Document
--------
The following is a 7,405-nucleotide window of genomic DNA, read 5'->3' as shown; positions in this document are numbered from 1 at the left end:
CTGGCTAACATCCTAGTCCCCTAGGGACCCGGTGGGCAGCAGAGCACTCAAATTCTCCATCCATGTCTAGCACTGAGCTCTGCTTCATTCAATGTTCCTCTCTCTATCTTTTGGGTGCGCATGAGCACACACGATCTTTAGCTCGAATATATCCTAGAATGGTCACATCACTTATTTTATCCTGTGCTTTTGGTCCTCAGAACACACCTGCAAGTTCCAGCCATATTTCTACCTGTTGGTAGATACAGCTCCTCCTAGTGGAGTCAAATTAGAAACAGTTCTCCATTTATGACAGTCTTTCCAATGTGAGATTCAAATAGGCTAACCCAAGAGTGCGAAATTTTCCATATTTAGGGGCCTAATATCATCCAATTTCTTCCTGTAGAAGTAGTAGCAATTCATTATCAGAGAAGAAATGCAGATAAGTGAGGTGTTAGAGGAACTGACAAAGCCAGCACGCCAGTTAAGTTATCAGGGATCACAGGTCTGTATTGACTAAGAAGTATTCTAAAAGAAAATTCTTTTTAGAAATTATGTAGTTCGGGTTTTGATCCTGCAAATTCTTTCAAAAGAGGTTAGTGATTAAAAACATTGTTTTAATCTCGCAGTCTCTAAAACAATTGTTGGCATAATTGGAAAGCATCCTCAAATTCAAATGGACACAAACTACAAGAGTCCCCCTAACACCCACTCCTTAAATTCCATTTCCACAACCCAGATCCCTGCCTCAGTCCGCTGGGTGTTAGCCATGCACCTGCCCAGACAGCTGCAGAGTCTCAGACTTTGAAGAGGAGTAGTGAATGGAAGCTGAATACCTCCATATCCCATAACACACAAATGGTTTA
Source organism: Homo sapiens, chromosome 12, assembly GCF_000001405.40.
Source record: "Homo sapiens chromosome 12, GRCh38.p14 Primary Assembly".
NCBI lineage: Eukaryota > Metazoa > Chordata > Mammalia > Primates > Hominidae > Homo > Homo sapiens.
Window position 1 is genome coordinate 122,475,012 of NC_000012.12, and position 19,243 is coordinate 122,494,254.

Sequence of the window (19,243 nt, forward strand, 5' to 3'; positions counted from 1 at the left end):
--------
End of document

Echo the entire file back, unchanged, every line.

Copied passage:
The following is a 7,405-nucleotide window of genomic DNA, read 5'->3' as shown; positions in this document are numbered from 1 at the left end:
CTGGCTAACATCCTAGTCCCCTAGGGACCCGGTGGGCAGCAGAGCACTCAAATTCTCCATCCATGTCTAGCACTGAGCTCTGCTTCATTCAATGTTCCTCTCTCTATCTTTTGGGTGCGCATGAGCACACACGATCTTTAGCTCGAATATATCCTAGAATGGTCACATCACTTATTTTATCCTGTGCTTTTGGTCCTCAGAACACACCTGCAAGTTCCAGCCATATTTCTACCTGTTGGTAGATACAGCTCCTCCTAGTGGAGTCAAATTAGAAACAGTTCTCCATTTATGACAGTCTTTCCAATGTGAGATTCAAATAGGCTAACCCAAGAGTGCGAAATTTTCCATATTTAGGGGCCTAATATCATCCAATTTCTTCCTGTAGAAGTAGTAGCAATTCATTATCAGAGAAGAAATGCAGATAAGTGAGGTGTTAGAGGAACTGACAAAGCCAGCACGCCAGTTAAGTTATCAGGGATCACAGGTCTGTATTGACTAAGAAGTATTCTAAAAGAAAATTCTTTTTAGAAATTATGTAGTTCGGGTTTTGATCCTGCAAATTCTTTCAAAAGAGGTTAGTGATTAAAAACATTGTTTTAATCTCGCAGTCTCTAAAACAATTGTTGGCATAATTGGAAAGCATCCTCAAATTCAAATGGACACAAACTACAAGAGTCCCCCTAACACCCACTCCTTAAATTCCATTTCCACAACCCAGATCCCTGCCTCAGTCCGCTGGGTGTTAGCCATGCACCTGCCCAGACAGCTGCAGAGTCTCAGACTTTGAAGAGGAGTAGTGAATGGAAGCTGAATACCTCCATATCCCATAACACACAAATGGTTTA
Source organism: Homo sapiens, chromosome 12, assembly GCF_000001405.40.
Source record: "Homo sapiens chromosome 12, GRCh38.p14 Primary Assembly".
NCBI lineage: Eukaryota > Metazoa > Chordata > Mammalia > Primates > Hominidae > Homo > Homo sapiens.
Window position 1 is genome coordinate 122,475,012 of NC_000012.12, and position 19,243 is coordinate 122,494,254.

Sequence of the window (19,243 nt, forward strand, 5' to 3'; positions counted from 1 at the left end):